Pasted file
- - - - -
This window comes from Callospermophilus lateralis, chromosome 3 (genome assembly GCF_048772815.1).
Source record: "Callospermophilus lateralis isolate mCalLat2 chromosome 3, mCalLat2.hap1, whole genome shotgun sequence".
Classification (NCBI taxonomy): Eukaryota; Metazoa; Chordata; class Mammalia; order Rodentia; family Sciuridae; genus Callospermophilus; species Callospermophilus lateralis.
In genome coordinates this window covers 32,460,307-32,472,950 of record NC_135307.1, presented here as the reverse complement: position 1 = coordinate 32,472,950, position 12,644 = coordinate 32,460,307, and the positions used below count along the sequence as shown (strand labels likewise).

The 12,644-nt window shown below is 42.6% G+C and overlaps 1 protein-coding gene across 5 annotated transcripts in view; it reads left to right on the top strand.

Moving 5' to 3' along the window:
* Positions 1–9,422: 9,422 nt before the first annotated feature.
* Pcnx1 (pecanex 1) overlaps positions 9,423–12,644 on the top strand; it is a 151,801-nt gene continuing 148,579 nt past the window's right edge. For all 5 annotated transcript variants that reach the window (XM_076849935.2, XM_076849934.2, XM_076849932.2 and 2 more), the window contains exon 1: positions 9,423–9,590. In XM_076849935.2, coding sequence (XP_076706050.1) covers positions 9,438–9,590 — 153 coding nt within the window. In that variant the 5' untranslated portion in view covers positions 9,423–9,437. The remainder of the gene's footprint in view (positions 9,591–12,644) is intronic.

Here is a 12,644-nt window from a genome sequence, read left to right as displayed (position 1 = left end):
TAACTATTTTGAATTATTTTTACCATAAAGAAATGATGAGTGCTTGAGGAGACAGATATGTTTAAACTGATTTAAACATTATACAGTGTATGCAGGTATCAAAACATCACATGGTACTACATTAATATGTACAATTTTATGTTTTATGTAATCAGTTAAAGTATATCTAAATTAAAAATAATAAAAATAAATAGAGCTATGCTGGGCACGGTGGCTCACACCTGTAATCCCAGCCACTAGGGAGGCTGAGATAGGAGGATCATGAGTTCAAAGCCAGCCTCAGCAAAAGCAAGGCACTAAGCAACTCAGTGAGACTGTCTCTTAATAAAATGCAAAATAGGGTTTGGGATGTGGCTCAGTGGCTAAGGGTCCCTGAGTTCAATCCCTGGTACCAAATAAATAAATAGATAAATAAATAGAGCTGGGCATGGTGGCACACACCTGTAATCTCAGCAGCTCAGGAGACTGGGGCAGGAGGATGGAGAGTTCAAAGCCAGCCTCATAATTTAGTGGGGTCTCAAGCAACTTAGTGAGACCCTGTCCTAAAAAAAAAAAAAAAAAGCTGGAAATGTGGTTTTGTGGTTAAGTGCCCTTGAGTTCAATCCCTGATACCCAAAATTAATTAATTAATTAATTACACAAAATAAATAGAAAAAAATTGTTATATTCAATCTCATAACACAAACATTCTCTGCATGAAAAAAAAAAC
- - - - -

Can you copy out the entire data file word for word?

This window comes from Callospermophilus lateralis, chromosome 3 (genome assembly GCF_048772815.1).
Source record: "Callospermophilus lateralis isolate mCalLat2 chromosome 3, mCalLat2.hap1, whole genome shotgun sequence".
Classification (NCBI taxonomy): Eukaryota; Metazoa; Chordata; class Mammalia; order Rodentia; family Sciuridae; genus Callospermophilus; species Callospermophilus lateralis.
In genome coordinates this window covers 32,460,307-32,472,950 of record NC_135307.1, presented here as the reverse complement: position 1 = coordinate 32,472,950, position 12,644 = coordinate 32,460,307, and the positions used below count along the sequence as shown (strand labels likewise).

The 12,644-nt window shown below is 42.6% G+C and overlaps 1 protein-coding gene across 5 annotated transcripts in view; it reads left to right on the top strand.

Moving 5' to 3' along the window:
* Positions 1–9,422: 9,422 nt before the first annotated feature.
* Pcnx1 (pecanex 1) overlaps positions 9,423–12,644 on the top strand; it is a 151,801-nt gene continuing 148,579 nt past the window's right edge. For all 5 annotated transcript variants that reach the window (XM_076849935.2, XM_076849934.2, XM_076849932.2 and 2 more), the window contains exon 1: positions 9,423–9,590. In XM_076849935.2, coding sequence (XP_076706050.1) covers positions 9,438–9,590 — 153 coding nt within the window. In that variant the 5' untranslated portion in view covers positions 9,423–9,437. The remainder of the gene's footprint in view (positions 9,591–12,644) is intronic.

Here is a 12,644-nt window from a genome sequence, read left to right as displayed (position 1 = left end):
TAACTATTTTGAATTATTTTTACCATAAAGAAATGATGAGTGCTTGAGGAGACAGATATGTTTAAACTGATTTAAACATTATACAGTGTATGCAGGTATCAAAACATCACATGGTACTACATTAATATGTACAATTTTATGTTTTATGTAATCAGTTAAAGTATATCTAAATTAAAAATAATAAAAATAAATAGAGCTATGCTGGGCACGGTGGCTCACACCTGTAATCCCAGCCACTAGGGAGGCTGAGATAGGAGGATCATGAGTTCAAAGCCAGCCTCAGCAAAAGCAAGGCACTAAGCAACTCAGTGAGACTGTCTCTTAATAAAATGCAAAATAGGGTTTGGGATGTGGCTCAGTGGCTAAGGGTCCCTGAGTTCAATCCCTGGTACCAAATAAATAAATAGATAAATAAATAGAGCTGGGCATGGTGGCACACACCTGTAATCTCAGCAGCTCAGGAGACTGGGGCAGGAGGATGGAGAGTTCAAAGCCAGCCTCATAATTTAGTGGGGTCTCAAGCAACTTAGTGAGACCCTGTCCTAAAAAAAAAAAAAAAAAGCTGGAAATGTGGTTTTGTGGTTAAGTGCCCTTGAGTTCAATCCCTGATACCCAAAATTAATTAATTAATTAATTACACAAAATAAATAGAAAAAAATTGTTATATTCAATCTCATAACACAAACATTCTCTGCATGAAAAAAAAAAC